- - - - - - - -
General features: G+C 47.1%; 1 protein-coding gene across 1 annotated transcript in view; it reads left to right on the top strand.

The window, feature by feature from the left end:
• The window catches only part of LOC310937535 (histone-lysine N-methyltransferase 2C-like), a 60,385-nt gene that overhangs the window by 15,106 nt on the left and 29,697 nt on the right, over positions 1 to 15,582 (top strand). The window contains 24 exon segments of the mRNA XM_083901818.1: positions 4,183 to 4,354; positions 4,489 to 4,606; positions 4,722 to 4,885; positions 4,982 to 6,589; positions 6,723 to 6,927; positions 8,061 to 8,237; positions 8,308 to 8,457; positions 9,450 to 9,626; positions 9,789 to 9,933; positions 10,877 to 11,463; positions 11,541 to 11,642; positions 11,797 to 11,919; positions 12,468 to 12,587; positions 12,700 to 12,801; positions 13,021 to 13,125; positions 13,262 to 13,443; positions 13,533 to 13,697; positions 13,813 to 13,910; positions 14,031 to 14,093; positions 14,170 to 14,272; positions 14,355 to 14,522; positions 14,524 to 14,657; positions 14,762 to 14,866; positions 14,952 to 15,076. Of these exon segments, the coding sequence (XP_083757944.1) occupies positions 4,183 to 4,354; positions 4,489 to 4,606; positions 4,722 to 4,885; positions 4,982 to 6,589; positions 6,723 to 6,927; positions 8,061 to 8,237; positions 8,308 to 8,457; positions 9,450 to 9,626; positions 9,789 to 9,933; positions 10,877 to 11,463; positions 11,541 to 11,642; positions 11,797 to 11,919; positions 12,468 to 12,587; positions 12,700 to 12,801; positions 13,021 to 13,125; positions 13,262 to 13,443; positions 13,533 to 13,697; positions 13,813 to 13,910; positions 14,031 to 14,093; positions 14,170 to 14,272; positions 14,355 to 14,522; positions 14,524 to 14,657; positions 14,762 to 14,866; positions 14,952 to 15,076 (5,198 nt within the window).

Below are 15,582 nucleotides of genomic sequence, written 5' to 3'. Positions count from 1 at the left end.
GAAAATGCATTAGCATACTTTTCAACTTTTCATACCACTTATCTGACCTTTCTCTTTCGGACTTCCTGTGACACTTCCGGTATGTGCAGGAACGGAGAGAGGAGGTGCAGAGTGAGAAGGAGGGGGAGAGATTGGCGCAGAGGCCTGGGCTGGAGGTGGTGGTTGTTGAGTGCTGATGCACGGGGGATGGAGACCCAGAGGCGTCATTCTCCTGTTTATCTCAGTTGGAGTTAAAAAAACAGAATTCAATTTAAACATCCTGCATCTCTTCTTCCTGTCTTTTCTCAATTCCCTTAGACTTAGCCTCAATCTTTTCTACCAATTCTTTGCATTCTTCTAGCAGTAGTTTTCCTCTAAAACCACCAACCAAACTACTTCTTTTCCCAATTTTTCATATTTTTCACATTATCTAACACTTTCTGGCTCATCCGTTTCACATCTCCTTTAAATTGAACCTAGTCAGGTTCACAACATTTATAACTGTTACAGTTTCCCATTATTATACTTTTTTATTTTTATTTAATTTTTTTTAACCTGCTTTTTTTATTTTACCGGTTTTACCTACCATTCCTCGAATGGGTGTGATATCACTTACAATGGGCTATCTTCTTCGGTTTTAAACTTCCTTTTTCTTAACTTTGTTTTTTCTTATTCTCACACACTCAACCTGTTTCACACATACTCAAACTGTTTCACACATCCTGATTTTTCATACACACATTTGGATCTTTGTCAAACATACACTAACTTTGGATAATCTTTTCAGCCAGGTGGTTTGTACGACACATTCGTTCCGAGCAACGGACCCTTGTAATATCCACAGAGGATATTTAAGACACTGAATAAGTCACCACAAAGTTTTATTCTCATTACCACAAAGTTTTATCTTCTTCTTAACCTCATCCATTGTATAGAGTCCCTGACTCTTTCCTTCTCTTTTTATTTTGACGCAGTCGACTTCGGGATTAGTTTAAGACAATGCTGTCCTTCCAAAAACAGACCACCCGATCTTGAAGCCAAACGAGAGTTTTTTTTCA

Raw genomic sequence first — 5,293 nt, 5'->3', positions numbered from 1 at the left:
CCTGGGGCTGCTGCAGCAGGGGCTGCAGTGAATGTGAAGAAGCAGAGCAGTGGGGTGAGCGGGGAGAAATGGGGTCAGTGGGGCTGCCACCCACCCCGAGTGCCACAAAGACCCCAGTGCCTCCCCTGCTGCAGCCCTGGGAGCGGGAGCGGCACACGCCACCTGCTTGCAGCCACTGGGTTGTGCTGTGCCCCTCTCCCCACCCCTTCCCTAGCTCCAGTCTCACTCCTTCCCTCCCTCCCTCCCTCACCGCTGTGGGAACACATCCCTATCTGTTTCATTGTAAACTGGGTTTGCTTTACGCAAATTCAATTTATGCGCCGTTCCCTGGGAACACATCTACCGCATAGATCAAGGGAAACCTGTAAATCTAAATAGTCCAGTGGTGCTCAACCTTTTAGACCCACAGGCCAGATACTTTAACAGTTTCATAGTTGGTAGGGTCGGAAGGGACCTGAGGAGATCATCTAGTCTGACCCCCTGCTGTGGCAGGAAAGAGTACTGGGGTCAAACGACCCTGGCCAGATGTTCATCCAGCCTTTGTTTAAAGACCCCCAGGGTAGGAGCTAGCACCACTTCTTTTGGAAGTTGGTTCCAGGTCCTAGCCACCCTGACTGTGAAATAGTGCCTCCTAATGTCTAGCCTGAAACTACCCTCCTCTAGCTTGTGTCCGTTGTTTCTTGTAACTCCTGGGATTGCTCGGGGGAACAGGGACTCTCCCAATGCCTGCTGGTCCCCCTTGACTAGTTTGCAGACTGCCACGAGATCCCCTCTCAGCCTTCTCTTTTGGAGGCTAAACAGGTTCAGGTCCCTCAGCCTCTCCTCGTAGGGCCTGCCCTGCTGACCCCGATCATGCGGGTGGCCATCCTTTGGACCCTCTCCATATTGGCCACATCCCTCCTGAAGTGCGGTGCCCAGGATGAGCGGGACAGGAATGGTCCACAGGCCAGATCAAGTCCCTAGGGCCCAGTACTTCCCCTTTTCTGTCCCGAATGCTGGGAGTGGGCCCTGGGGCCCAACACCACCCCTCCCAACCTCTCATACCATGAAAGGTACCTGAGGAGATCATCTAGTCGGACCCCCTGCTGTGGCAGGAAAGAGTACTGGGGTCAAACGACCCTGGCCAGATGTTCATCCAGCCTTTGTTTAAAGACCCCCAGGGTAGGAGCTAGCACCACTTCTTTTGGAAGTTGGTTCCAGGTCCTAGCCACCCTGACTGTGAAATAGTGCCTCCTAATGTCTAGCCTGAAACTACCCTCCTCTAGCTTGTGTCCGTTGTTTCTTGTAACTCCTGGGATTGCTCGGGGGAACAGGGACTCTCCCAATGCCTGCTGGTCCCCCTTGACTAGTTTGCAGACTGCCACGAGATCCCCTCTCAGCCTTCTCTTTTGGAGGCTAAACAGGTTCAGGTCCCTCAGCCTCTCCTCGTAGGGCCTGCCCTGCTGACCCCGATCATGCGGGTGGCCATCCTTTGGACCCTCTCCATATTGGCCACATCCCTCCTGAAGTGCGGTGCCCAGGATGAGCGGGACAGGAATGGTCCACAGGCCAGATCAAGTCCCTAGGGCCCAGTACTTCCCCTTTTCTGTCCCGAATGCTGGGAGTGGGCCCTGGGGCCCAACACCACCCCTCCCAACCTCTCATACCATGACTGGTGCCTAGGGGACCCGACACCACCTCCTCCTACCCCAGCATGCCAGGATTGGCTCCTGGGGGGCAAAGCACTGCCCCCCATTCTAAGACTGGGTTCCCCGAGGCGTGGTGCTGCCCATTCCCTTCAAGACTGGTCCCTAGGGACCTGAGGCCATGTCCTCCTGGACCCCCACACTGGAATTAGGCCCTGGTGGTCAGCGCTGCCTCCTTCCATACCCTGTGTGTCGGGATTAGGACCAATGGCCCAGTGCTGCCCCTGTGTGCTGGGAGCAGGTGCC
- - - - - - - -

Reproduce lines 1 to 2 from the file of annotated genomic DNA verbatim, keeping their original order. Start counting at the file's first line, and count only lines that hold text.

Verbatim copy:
General features: G+C 47.1%; 1 protein-coding gene across 1 annotated transcript in view; it reads left to right on the top strand.

The window, feature by feature from the left end: